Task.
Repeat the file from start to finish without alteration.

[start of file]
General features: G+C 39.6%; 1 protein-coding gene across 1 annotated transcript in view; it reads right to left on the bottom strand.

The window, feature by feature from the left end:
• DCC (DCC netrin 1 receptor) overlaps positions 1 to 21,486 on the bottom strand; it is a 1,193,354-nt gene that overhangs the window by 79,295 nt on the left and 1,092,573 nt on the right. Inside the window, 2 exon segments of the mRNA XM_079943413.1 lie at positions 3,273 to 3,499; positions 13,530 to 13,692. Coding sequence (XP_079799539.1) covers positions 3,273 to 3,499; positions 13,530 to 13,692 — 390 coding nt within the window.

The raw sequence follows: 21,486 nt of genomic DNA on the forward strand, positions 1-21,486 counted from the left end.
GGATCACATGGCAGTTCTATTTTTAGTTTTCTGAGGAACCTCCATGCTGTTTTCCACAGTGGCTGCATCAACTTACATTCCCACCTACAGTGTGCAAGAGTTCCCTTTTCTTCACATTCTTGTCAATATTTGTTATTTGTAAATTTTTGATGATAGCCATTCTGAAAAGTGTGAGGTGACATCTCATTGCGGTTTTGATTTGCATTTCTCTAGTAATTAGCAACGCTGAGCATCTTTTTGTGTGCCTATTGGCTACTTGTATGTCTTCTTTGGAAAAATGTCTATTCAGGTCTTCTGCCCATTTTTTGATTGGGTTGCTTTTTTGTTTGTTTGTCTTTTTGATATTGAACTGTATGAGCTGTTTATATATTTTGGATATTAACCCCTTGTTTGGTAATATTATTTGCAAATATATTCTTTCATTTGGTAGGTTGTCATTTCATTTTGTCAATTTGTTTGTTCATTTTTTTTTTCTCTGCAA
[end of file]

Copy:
General features: G+C 39.6%; 1 protein-coding gene across 1 annotated transcript in view; it reads right to left on the bottom strand.

The window, feature by feature from the left end:
• DCC (DCC netrin 1 receptor) overlaps positions 1 to 21,486 on the bottom strand; it is a 1,193,354-nt gene that overhangs the window by 79,295 nt on the left and 1,092,573 nt on the right. Inside the window, 2 exon segments of the mRNA XM_079943413.1 lie at positions 3,273 to 3,499; positions 13,530 to 13,692. Coding sequence (XP_079799539.1) covers positions 3,273 to 3,499; positions 13,530 to 13,692 — 390 coding nt within the window.

The raw sequence follows: 21,486 nt of genomic DNA on the forward strand, positions 1-21,486 counted from the left end.
GGATCACATGGCAGTTCTATTTTTAGTTTTCTGAGGAACCTCCATGCTGTTTTCCACAGTGGCTGCATCAACTTACATTCCCACCTACAGTGTGCAAGAGTTCCCTTTTCTTCACATTCTTGTCAATATTTGTTATTTGTAAATTTTTGATGATAGCCATTCTGAAAAGTGTGAGGTGACATCTCATTGCGGTTTTGATTTGCATTTCTCTAGTAATTAGCAACGCTGAGCATCTTTTTGTGTGCCTATTGGCTACTTGTATGTCTTCTTTGGAAAAATGTCTATTCAGGTCTTCTGCCCATTTTTTGATTGGGTTGCTTTTTTGTTTGTTTGTCTTTTTGATATTGAACTGTATGAGCTGTTTATATATTTTGGATATTAACCCCTTGTTTGGTAATATTATTTGCAAATATATTCTTTCATTTGGTAGGTTGTCATTTCATTTTGTCAATTTGTTTGTTCATTTTTTTTTTCTCTGCAA